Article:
CAR: Yamaha Sports Ride Concept - Another Scoop of iStream,

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Title : CAR: Yamaha Sports Ride Concept - Another Scoop of iStream,
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CAR: Yamaha Sports Ride Concept - Another Scoop of iStream,

The Tokyo Motor Show has come and gone, but amidst the bonkers kei cars with hilarious names and super-weird concept cars with even more hilarious names, Japan had something a little more down to earth and a little more important to offer... in the shape of a two-seat sports car put together by a motorcycle company with the help of an ex-F1 designer. Why is it more important? Because of how it's made. Meet the Yamaha Sports Ride Concept.

Why is a bike company making a car, you might ask? Well, Yamaha have already been tuning/developing car engines for manufacturers - their CV includes the Lexus LFA and IS F, as well as the Noble M600 - plus they supplied V10 F1 engines in the 1990s (and put one in the crazy OX99-11 supercar concept), so they're not new at this. It would seem that they've been flirting with the idea of making cars for the last few years, because back in 2013 they released the Motiv.e city car concept.

In fact, they announced this year that it will go into production by 2019, so clearly they're serious about it (see the specs in the first of the two images below).

Sports Ride Concept's chassis
Both cars use the "iStream" production methods originally formulated in 2010 by Gordon Murray Design, a firm started by the man behind the McLaren F1, LCC Rocket, Brabham BT46B fan car, McLaren-Honda MP4/4 and many more road and race cars of high acclaim. The construction of an iStream car involves steel tubular subframes welded together, with Formula One-esque composite "sandwich panels" (a paper-based honeycomb structure between two layers of composite skin) bonded to it, giving a very light, very strong and crucially very cheap chassis on which to attach an interior and exterior. Up until now the composite in question has been glass-based, but now GMD have come up with a method of using carbon fibre that is fully automated, much faster and much lower-cost than the traditional method of layering it up by hand.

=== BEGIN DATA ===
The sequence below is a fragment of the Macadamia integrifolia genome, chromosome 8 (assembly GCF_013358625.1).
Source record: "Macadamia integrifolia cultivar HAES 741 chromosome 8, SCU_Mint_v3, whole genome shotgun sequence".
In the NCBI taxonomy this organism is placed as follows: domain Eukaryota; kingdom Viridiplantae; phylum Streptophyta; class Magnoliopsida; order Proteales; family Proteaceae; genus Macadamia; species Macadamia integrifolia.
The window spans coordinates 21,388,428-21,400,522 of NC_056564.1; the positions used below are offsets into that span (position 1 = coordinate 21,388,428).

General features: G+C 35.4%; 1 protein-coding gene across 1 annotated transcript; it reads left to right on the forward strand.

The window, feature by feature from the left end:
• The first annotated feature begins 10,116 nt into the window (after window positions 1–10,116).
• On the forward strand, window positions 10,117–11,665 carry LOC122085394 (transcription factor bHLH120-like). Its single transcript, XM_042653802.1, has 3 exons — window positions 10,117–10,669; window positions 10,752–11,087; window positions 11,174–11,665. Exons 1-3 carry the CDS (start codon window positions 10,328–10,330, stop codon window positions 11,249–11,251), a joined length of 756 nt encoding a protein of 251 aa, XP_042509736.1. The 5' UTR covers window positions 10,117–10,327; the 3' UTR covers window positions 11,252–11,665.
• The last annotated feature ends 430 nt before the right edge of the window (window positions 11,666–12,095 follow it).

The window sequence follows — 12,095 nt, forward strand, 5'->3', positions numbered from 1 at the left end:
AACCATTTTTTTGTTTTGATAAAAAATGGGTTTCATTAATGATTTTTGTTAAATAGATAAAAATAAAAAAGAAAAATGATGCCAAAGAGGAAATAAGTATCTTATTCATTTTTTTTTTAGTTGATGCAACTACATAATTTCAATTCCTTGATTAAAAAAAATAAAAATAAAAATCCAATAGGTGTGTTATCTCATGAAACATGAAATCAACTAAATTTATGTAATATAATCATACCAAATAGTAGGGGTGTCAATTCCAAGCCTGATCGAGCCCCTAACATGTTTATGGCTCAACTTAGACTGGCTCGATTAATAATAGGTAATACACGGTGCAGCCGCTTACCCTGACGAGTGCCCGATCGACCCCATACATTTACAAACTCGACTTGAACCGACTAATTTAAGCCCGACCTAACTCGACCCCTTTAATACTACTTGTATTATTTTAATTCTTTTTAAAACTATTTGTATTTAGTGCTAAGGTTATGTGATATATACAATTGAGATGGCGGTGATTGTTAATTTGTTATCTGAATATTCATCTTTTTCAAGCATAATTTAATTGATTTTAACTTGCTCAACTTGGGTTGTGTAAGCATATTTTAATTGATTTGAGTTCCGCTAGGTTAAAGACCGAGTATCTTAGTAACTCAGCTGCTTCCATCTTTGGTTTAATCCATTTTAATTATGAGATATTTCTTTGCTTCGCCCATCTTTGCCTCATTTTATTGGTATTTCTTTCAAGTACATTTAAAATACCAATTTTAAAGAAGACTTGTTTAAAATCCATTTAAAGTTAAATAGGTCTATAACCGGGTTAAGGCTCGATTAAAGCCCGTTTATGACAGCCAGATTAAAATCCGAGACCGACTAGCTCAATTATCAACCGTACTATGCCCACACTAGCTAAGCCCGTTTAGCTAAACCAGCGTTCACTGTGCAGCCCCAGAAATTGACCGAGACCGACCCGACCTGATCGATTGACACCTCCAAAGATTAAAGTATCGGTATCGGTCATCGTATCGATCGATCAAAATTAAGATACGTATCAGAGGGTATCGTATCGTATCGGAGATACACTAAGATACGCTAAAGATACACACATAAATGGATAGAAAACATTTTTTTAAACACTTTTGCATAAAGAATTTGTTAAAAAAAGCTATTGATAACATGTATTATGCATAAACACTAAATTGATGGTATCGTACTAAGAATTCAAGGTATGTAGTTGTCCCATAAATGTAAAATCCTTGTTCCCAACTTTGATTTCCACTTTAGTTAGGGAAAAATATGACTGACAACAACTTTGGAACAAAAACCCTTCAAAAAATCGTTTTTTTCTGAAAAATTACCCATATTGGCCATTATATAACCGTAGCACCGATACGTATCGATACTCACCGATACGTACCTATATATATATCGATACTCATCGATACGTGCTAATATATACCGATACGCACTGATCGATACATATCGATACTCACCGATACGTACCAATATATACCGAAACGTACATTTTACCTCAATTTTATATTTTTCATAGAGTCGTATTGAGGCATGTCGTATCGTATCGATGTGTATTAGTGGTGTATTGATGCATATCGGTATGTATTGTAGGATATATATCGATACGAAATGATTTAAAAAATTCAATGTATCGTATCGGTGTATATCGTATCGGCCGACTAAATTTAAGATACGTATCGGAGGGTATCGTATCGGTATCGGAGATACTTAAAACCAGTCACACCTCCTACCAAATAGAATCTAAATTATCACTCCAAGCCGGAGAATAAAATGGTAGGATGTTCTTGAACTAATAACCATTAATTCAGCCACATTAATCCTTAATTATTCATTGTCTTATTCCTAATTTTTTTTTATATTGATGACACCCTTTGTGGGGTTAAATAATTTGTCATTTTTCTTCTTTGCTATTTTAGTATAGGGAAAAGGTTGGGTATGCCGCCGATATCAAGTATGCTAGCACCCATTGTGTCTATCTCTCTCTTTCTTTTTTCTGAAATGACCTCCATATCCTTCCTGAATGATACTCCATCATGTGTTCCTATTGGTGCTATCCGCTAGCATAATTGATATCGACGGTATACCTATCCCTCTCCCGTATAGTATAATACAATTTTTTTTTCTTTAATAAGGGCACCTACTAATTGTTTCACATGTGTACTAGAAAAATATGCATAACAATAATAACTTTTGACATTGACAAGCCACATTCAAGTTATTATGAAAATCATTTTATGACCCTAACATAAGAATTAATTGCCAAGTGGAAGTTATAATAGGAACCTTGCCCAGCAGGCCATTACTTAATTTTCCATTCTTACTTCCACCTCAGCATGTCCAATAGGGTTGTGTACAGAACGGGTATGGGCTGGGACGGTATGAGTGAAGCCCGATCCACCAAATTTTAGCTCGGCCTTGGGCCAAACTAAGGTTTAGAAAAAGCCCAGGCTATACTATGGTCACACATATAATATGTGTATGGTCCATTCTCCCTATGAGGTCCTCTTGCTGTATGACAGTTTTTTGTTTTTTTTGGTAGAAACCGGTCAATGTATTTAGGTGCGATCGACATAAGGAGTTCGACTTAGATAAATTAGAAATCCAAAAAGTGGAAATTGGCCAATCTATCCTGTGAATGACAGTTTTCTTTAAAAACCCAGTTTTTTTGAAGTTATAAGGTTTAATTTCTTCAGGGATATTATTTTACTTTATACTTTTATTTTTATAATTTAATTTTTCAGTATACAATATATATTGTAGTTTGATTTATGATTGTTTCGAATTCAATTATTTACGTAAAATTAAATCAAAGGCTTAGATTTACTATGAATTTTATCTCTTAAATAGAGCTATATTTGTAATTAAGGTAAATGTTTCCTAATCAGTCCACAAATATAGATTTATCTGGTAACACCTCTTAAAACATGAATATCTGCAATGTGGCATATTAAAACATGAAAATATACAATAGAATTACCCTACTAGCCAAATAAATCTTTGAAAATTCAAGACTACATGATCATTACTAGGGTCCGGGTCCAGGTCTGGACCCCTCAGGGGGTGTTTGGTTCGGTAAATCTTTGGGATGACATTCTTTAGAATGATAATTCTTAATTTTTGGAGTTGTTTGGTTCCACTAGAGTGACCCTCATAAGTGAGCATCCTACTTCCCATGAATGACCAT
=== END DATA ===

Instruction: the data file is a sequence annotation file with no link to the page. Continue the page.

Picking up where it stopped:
The result is a mid-engined two-seater that weighs just 750kg, over 100kg lighter than the Alfa Romeo 4C, which uses a conventional carbon tub. With today's safety regulations, that's some feat. Even a Lotus Elise is up past 900kg these days. In fact, the Sports Ride is barely heavier than a current Formula 1 car!

It won't have the power of a current F1 car, though. They said nothing about what engine is nestled behind the seats, so it could be anything from the 1.0 three-cylinder unit from an earlier GMD prototype to one of Yamaha's bike engines. Whatever it is, it's connected to a paddleshift gearbox of some kind. Until they reveal more, this could be a rival for anything from the Honda S660 and Mazda MX-5 to the aforementioned Alfa 4C and Lotus Elise.

The neat thing about the iStream process is that it can be adapted to any style of car and have the same benefits for strength, weight and packaging. The tube frames are modular, so you could the middle section of the city car and attach it to a longer rear section to create a five-door family car if you wanted, or make new frames for an SUV/pickup/supercar/whatever. It wouldn't take much to make room for a big V8 in the Sports Ride; add a longer tail and leave the front two thirds the same. The same basic architecture can be the basis for a manufacturer's entire range of cars!

Even the factory itself - which Yamaha will build somewhere in Europe - is purportedly extremely efficient, taking up to 80% less capital investment, using up to 60% less energy and still allowing for a new car to be finished every 100 seconds, whether or not it's made using carbon fibre panels. GMD claim that iStream cars produce 40% less CO2 from production to destruction than equivalent conventionally-made cars, using more recycled materials in their creation as well.

Apart from the leather, that is. You can't recycle cows... yet
So basically, it's all good. The only not-good thing is that there was no mention of the Sports Ride going into production during the Tokyo show. That doesn't mean no, of course, seeing as it could in theory be built on the very same production line as the Motiv city car, but we'll have to wait and see. If this new production process is everything it's cracked up to be - and with Gordon Murray involved it's more likely than it is unlikely - then this spells very good news for the automotive industry, not least the returning TVR, who are also licensing iStream from GMD for their new V8 sports cars.

I sincerely hope it does live up to the hype, whether we get a flyweight two-seat Yamaha out of the deal or not.

(Read more about iStream here)

I wonder if the Yamaha trumpet is an optional extra?

Article written for SmallBlogV8. If you find it on another website, it has been copied without the author's permission and must be reported for copyright violation.

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